Wednesday, 16 March 2016
What Europe Means For Our Wildlife
British wildlife relies on Europe for its protection. There has been no new or updated home-grown wildlife legislation since 2000, and that act didn't add much to what was already in place from twenty years earlier.
The 1981 wildlife and countryside act covers listed species of plants, birds and animals and their habitats, making it an offence to take, disturb, sell or harm them and the 2000 countryside and rights of way act adds on a few extras. The 1981 act is generally acknowledged to be the more significant of the two, yet it is thirty years old, and in those intervening years we have lost more wildlife than at any other time in the last 8000. It's also rare for there to be prosecutions under the act and without that kind of enforcement how can it hope to be effective in what it sets out to do? You might say it is out of date and requires amendment or better still fresh legislation. But that is so clearly not on the agenda that our wildlife has had to rely instead on European legislation to protect it.
The 2010 habitat regulations amalgamated the birds and habitat directives of the 1990s and now forms the basis of all European member states wildlife policy. Its not perfect by any means but it is certainly better than anything our own governments have offered since 1981 (which amounts to more or less nothing). Yet, only last year, George Osborne added his voice to those who were calling for a watering down of the habitat regulations on the grounds they were anti economic growth and development. Fortunately, Europeans returned a resounding NO to that call when asked for their feelings by public consultation.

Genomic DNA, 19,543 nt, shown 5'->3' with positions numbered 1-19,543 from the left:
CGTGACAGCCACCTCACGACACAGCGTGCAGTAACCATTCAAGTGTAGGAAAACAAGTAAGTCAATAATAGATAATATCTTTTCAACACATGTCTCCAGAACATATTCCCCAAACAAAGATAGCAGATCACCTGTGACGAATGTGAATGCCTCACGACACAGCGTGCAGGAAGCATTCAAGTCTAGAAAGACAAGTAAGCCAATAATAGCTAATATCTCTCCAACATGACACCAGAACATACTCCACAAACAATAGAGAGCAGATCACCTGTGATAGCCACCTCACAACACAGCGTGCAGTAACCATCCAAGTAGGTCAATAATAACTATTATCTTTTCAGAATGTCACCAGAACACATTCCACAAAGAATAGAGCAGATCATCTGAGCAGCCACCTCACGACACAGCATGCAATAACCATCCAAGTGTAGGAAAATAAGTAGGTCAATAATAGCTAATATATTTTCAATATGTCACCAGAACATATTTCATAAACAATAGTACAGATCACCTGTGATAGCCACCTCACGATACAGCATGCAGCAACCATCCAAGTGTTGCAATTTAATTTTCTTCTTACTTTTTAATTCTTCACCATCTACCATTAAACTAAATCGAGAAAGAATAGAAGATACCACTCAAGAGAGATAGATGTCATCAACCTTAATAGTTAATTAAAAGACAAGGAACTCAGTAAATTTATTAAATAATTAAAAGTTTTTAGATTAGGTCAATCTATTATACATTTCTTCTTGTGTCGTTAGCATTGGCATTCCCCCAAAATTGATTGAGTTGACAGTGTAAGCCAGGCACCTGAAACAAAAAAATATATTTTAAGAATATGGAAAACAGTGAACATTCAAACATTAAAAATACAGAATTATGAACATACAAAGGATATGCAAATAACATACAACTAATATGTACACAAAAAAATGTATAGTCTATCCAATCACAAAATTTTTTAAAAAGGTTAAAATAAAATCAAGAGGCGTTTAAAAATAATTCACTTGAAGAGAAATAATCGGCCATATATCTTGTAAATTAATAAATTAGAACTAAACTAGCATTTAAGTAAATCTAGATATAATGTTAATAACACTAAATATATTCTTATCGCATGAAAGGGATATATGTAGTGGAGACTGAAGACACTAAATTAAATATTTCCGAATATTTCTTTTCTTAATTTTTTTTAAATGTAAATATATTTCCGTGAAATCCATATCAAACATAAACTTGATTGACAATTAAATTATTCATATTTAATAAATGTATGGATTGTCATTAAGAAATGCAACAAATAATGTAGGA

I won't insult your intelligence by going into great detail of the many, many ways wildlife supports our own lives, but think soil, water and air provision, nutrient and waste recycling, flood management, pollination, food, weather, temperature regulation, medicine, and that's without the considerable health and relaxation benefits a walk in the woods or by a river brings, and the simple undiluted joy of watching the birds and bees and butterflies visit flowers you've planted in your garden, or seeing dragonflies and damselflies visit a pond you've created that newts and frogs also call home. There is also nothing to touch the feeling you get when a rare or endangered species begins to visit your garden because of the things you've put there to help it. I know this to be true because we now have Silver Washed fritillary butterflies here and very rare Longhorn beetles and they weren't in the garden until we created the habitat for them.
That kind of food for the soul can't have a price tag put on it. There is also, of course, the moral and ethical responsibilities we have to what my wise friend Mel calls our Wild Cousins.
Although I personally think it wrong to talk about nature in terms of what it gives us economically, if that is the language that politicians understand then even they must acknowledge the benefits inherent in protecting our wildlife. BUT, the truth as demonstrated by successive governments since 1981 is that Whitehall does not consider wildlife to be significant enough to deserve updating old legislation to ensure its survival, let alone creating new. If we want that, it will only come from Europe, as it has been doing for the last twenty years and if we end up leaving Europe I really, really fear for the future of our wild friends and places.